Skip to comments.Where is the proof in pseudoscience?
Posted on 02/01/2014 2:56:20 PM PST by EveningStar
The word pseudoscience is used to describe something that is portrayed as scientific but fails to meet scientific criteria.
This misrepresentation occurs because actual science has creditability (which is to say it works), and pseudoscience attempts to ride on the back of this credibility without subjecting itself to the hard intellectual scrutiny that real science demands.
A good example of pseudoscience is homoeopathy, which presents the façade of a science-based medical practice but fails to adhere to scientific methodology.
Other things typically branded pseudoscience include astrology, young-Earth creationism, iridology, neuro-linguistic programming and water divining, to name but a few.
(Excerpt) Read more at theconversation.com ...
Something that claims to be a legitimate science, but does not adhere to the strict guidelines of the scientific method as first developed by Galileo. That is, observation, experimentation, empirical evidence, and using that criteria to either support or disprove a theory. There are tricks to getting around even that, however. Cherry-picking the evidence to support a particular conclusion, for example, which global warming “scientists” are too often guilty of.
Add cause and effect to your list.
Operational aspects of science
The third level of discrimination is where most of the action between science and pseudoscience actually takes place, over what I earlier called the operational details of science. Getting these details right helps deliver useful causal explanations.
This is where battles are fought over what constitutes evidence, how to properly use statistics, instances of cognitive biases, the use of proper methodologies and so on.
It is where homeopathy relies on confirmation bias, where the anti-vaccine lobby is energised by anecdotes, and where deniers of climate science selectively highlight agreeable data.
Add cold fusion to the list
Just curious as to where remote viewing would fall in this author’s continuum?
I would add to the pseudoscience list:
1. The “Science” of Global Warming.
2. The HIV = AIDS Mythology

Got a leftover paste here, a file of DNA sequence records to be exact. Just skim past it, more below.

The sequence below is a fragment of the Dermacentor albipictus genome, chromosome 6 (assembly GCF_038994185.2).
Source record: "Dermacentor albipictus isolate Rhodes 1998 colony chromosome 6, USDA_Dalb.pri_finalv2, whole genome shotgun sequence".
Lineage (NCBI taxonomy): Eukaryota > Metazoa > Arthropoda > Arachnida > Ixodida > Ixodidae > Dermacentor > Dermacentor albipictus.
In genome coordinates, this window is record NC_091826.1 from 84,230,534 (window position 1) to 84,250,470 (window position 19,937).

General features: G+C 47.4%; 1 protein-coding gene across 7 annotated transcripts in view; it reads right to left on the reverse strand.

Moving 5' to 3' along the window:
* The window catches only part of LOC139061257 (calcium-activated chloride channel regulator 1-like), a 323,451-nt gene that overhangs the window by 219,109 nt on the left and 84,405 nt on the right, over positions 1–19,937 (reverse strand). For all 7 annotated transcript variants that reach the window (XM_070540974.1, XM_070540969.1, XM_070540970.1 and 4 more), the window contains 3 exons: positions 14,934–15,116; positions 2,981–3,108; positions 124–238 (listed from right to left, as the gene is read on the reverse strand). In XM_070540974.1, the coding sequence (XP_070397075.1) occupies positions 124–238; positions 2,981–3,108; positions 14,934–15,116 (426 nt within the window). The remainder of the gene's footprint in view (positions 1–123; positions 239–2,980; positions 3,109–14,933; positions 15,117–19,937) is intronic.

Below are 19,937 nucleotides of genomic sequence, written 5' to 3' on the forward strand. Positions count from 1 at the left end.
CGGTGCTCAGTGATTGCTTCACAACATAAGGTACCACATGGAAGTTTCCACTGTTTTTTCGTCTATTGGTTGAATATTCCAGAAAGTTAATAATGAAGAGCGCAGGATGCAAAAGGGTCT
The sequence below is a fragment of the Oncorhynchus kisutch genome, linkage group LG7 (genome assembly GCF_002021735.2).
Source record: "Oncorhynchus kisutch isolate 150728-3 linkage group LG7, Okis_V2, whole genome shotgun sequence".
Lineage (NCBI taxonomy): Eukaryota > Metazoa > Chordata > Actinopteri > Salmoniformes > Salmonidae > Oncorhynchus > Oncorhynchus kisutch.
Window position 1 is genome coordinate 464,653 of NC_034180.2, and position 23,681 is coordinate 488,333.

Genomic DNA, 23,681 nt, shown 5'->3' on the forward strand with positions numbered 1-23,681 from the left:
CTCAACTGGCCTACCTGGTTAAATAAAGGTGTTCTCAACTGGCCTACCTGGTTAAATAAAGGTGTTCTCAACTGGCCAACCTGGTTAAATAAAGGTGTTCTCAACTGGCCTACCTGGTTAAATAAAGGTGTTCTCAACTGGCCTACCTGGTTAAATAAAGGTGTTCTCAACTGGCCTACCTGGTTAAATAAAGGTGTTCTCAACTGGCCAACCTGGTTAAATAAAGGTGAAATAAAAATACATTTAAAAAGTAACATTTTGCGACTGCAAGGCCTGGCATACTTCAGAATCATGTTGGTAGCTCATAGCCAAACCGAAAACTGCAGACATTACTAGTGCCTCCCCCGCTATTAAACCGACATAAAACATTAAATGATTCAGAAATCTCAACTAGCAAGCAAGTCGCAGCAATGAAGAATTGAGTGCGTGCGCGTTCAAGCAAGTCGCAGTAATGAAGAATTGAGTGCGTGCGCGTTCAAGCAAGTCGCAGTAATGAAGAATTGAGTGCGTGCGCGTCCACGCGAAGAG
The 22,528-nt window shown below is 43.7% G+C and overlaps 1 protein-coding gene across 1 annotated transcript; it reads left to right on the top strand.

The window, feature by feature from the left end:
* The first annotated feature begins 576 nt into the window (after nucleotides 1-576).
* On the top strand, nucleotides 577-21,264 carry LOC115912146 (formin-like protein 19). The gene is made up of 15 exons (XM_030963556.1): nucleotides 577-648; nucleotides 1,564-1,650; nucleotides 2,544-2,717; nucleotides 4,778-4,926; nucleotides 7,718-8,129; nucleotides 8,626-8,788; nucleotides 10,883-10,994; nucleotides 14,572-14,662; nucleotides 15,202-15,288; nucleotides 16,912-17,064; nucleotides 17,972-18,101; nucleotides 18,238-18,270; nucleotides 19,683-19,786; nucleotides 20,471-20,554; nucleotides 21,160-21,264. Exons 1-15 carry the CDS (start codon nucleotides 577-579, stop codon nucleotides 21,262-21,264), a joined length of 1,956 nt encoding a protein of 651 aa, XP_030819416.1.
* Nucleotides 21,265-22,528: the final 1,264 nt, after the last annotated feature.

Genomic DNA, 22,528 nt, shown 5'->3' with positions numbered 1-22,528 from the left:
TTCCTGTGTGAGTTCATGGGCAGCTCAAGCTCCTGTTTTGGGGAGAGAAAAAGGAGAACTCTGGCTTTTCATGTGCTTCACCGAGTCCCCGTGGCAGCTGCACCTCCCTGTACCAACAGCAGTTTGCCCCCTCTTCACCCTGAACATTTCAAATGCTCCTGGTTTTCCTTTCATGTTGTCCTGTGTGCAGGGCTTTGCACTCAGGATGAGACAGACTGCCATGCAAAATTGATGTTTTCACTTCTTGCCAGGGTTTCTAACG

Like Political Science. Like Wymyns’ Studies Science....
There is no “proof” in science; only degrees of “failure to disprove”. That’s an important difference.
Global warming is a sick cult with "The Emperor's New Clothes as its Prayers; George Orwell's "1984" as its history; and Chicken Little as its deity.
I knew he’d get to “deniers of climate change.”
“There is no proof in science; only degrees of failure to disprove. Thats an important difference.”
Well stated and absolutely correct. Pseudo Science is science by induction. That is, conclusions based upon supporting evidence. This seems reasonable to most people, but the problem is that one can produce a truckload of evidence to support virtually any hypothesis. Real science demands that the hypothesis be tested by offering some observable prediction. If the observation is contrary to the prediction, the hypothesis fails.
The entire ‘science’ of Global Warming is based on Pseudo Science. It is all about supporting evidence, while hiding or ignoring all of its failures.
Sorry for the late comment but think the author appears to be setting up his own criteria for what is science. If accepting the Cartesian Method as a valid means of testing then the concept of homeopathy is valid.
“A good example of pseudoscience is homoeopathy, which presents the façade of a science-based medical practice but fails to adhere to scientific methodology.”
The truth is quite the opposite
The work done by Fritz Albert Popp on this subject and followup research by many others is indisputable. Does it make the garbage stores sell as homeopathic remedies valid? No. But that does not disprove the actual research on the subject? No.
So in answer to your question, I already think the author is capable of throwing aside things that have followed the accepted methods of research but seems to prefer what is marketable to the public instead.
In research you start with an idea, set up rigorous guidelines for testing, do the testing, write a paper on the methods of testing with outcomes and then present to others to reproduce those same results as was done with homeopathy.
Even though the work done by S.R.I. and P.E.A.R. and many other universities across the globe on Remote Viewing establishes it as a valid, I Don’t think this author would accept it. Because it’s not marketable and doesn’t fit the popular belief systems people so prefer to hold onto I don’t think the author would accept it.
I accept remote viewing as true and have done and continue to do my own work on the subject.
I read your bio page and would guess you do not. Am I correct?
BTW, I scored the same as you on the test link you provided at the end of your bio on where we are politically.
I do see we have different belief systems when it comes to how we believe we can find our path to God.
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